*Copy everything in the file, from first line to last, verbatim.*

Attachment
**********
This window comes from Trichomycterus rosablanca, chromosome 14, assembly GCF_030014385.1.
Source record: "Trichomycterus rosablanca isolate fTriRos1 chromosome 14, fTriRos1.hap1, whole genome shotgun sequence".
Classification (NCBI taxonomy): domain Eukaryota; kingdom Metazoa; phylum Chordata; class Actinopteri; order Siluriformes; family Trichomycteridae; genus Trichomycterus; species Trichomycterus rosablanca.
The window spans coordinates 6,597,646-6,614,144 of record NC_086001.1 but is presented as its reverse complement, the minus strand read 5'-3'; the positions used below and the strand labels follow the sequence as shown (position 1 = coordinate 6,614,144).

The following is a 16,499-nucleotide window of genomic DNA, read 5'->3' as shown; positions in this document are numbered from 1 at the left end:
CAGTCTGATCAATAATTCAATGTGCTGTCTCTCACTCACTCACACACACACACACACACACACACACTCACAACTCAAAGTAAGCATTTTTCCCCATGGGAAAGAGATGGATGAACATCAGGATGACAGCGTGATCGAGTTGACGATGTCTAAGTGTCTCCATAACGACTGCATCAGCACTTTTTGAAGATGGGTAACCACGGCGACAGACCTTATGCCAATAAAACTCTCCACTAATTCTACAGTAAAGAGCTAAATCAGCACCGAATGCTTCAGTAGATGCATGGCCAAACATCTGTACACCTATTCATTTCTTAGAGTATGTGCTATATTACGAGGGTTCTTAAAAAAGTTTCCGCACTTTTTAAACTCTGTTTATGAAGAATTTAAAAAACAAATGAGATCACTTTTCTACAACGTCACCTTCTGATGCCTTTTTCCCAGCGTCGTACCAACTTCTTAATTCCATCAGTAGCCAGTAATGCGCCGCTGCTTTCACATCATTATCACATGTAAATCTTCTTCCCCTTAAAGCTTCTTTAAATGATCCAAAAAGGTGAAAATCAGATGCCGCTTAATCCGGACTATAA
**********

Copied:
This window comes from Trichomycterus rosablanca, chromosome 14, assembly GCF_030014385.1.
Source record: "Trichomycterus rosablanca isolate fTriRos1 chromosome 14, fTriRos1.hap1, whole genome shotgun sequence".
Classification (NCBI taxonomy): domain Eukaryota; kingdom Metazoa; phylum Chordata; class Actinopteri; order Siluriformes; family Trichomycteridae; genus Trichomycterus; species Trichomycterus rosablanca.
The window spans coordinates 6,597,646-6,614,144 of record NC_086001.1 but is presented as its reverse complement, the minus strand read 5'-3'; the positions used below and the strand labels follow the sequence as shown (position 1 = coordinate 6,614,144).

The following is a 16,499-nucleotide window of genomic DNA, read 5'->3' as shown; positions in this document are numbered from 1 at the left end:
CAGTCTGATCAATAATTCAATGTGCTGTCTCTCACTCACTCACACACACACACACACACACACACACTCACAACTCAAAGTAAGCATTTTTCCCCATGGGAAAGAGATGGATGAACATCAGGATGACAGCGTGATCGAGTTGACGATGTCTAAGTGTCTCCATAACGACTGCATCAGCACTTTTTGAAGATGGGTAACCACGGCGACAGACCTTATGCCAATAAAACTCTCCACTAATTCTACAGTAAAGAGCTAAATCAGCACCGAATGCTTCAGTAGATGCATGGCCAAACATCTGTACACCTATTCATTTCTTAGAGTATGTGCTATATTACGAGGGTTCTTAAAAAAGTTTCCGCACTTTTTAAACTCTGTTTATGAAGAATTTAAAAAACAAATGAGATCACTTTTCTACAACGTCACCTTCTGATGCCTTTTTCCCAGCGTCGTACCAACTTCTTAATTCCATCAGTAGCCAGTAATGCGCCGCTGCTTTCACATCATTATCACATGTAAATCTTCTTCCCCTTAAAGCTTCTTTAAATGATCCAAAAAGGTGAAAATCAGATGCCGCTTAATCCGGACTATAA